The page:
A Vicious Short Squeeze for the Euro?

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Market Drivers February 5, 2015

EU sees higher growth in 2015
AU Retail Sales in line
Nikkei -.48% Europe -.98%
Oil $49/bbl
Gold $1264/oz.

Europe and Asia:
AUD Retail Sales 0.2% vs. 0.3%
EUR Retail PMI 46.6 vs. 47.6
GBP BoE Announcement

North America:
USD Weekly Jobless 8:30

CAD Trade 08:30

The euro staged a short squeeze rally recovering all of its losses from late US session dive as traders shrugged of the latest standoff between the ECB and Greece and focused on better economic forecasts for the region.

Yesterday the euro took a tumble in end of day US session trade after the ECB announced that it will no longer accept Greek sovereign bonds as collateral. The pair pushed to 1.1300 but found support ahead of the figure and rebounded throughout the night as EU winter forecasts suggested that growth may improve.

The EU raised its GDP estimate to 1.3% from 1.1% for 2015 and to 2.1% from 1.9% for 2016. It also lowered the the unemployment rate estimate modestly to 11.2% from 11.3%. Overall, the more upbeat forecasts are a reflection of the much lower euro exchange rate that is likely to have positive impact on export growth as the year progresses.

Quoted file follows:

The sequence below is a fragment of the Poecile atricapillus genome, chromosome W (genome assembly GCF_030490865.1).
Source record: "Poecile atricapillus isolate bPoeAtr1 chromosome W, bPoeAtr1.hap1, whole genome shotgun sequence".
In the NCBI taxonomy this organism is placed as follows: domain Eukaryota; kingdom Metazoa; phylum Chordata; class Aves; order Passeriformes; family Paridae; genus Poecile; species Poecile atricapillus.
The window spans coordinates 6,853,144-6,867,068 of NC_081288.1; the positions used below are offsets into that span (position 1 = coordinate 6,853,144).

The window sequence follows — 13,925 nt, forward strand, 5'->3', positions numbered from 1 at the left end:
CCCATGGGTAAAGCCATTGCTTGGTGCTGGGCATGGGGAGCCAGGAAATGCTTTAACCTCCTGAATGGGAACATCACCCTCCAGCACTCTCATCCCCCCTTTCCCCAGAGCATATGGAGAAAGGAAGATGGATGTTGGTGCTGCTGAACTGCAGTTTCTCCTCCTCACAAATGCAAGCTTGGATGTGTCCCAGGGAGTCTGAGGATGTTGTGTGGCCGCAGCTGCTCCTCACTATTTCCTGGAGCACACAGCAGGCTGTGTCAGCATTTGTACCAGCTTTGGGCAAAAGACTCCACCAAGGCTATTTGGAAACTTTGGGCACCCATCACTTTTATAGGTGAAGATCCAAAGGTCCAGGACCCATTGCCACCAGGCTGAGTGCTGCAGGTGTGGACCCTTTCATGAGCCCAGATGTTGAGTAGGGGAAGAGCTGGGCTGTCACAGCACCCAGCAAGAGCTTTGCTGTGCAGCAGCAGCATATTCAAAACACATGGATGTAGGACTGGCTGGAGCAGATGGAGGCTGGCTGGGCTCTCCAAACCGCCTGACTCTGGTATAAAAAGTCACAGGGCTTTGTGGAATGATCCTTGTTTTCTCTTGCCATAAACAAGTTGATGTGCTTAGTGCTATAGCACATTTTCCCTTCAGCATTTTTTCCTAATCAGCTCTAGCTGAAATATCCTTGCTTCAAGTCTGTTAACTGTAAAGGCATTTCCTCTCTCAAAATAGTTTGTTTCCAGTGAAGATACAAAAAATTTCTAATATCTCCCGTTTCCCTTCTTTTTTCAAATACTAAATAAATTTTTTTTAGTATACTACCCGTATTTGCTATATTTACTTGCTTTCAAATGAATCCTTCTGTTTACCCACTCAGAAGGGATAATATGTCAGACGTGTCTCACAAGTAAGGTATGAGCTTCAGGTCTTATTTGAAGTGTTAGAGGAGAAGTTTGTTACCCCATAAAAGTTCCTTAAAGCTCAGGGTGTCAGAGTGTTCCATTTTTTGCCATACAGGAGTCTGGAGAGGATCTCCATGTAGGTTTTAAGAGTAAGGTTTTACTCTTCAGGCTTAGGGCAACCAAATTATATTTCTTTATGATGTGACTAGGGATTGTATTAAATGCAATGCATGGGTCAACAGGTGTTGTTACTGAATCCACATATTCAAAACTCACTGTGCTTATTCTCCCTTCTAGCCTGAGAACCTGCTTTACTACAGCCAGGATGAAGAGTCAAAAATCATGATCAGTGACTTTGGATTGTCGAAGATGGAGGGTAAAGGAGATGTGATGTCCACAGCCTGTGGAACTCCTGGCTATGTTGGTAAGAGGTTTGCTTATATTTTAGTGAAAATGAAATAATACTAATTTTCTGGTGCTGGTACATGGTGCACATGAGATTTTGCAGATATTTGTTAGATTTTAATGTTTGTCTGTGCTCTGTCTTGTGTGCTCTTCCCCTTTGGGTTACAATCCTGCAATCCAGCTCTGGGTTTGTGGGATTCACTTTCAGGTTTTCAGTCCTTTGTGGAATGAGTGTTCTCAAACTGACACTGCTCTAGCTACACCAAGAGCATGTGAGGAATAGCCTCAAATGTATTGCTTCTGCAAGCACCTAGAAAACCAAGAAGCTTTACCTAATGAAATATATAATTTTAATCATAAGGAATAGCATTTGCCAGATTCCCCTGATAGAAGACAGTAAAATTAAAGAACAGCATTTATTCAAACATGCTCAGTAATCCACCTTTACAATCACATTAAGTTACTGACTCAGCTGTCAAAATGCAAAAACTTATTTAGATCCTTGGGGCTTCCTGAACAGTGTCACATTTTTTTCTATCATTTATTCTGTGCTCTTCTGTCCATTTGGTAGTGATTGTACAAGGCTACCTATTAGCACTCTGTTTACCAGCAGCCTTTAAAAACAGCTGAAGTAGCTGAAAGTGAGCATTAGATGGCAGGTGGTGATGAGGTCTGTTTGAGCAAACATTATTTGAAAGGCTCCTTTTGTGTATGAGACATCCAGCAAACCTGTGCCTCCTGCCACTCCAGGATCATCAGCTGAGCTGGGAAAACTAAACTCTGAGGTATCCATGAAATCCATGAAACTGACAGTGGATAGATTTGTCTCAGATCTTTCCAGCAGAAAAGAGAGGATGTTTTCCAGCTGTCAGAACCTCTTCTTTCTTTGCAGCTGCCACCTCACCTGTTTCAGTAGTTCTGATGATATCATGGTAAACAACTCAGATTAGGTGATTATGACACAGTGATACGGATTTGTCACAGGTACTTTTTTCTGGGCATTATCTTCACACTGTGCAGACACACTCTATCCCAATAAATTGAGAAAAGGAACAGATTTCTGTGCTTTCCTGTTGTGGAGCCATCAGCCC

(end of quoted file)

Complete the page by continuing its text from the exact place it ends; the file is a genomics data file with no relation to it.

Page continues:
The euro was also lifted by reputed buying from the Swiss National Bank. The SNB may have switched tactics and is no longer supporting the EUR/CHF floor but may be trying to weaken the franc against a basket of currencies. As such, the SNB may have been buying the EUR/USD directly which caused the pair to skyrocket to 1.1450 in mid-morning EU trade.

The pair appears to have stabilized in the 1.1300 region with the drama in Greece now only a sideshow as currency markets focus much more on the fundamentals in the region. Unless US data improves markedly – reigniting expectations that the Fed could normalize in June, the dollar rally appears to have stalled for the time being. Therefore if the macro data from EZ begins to show a modicum of improvement, the EUR/USD rally could extend much further than the consensus view and could catch the late shorts in a surprisingly vicious squeeze over the near term horizon.

Boris Schlossberg
Managing Director

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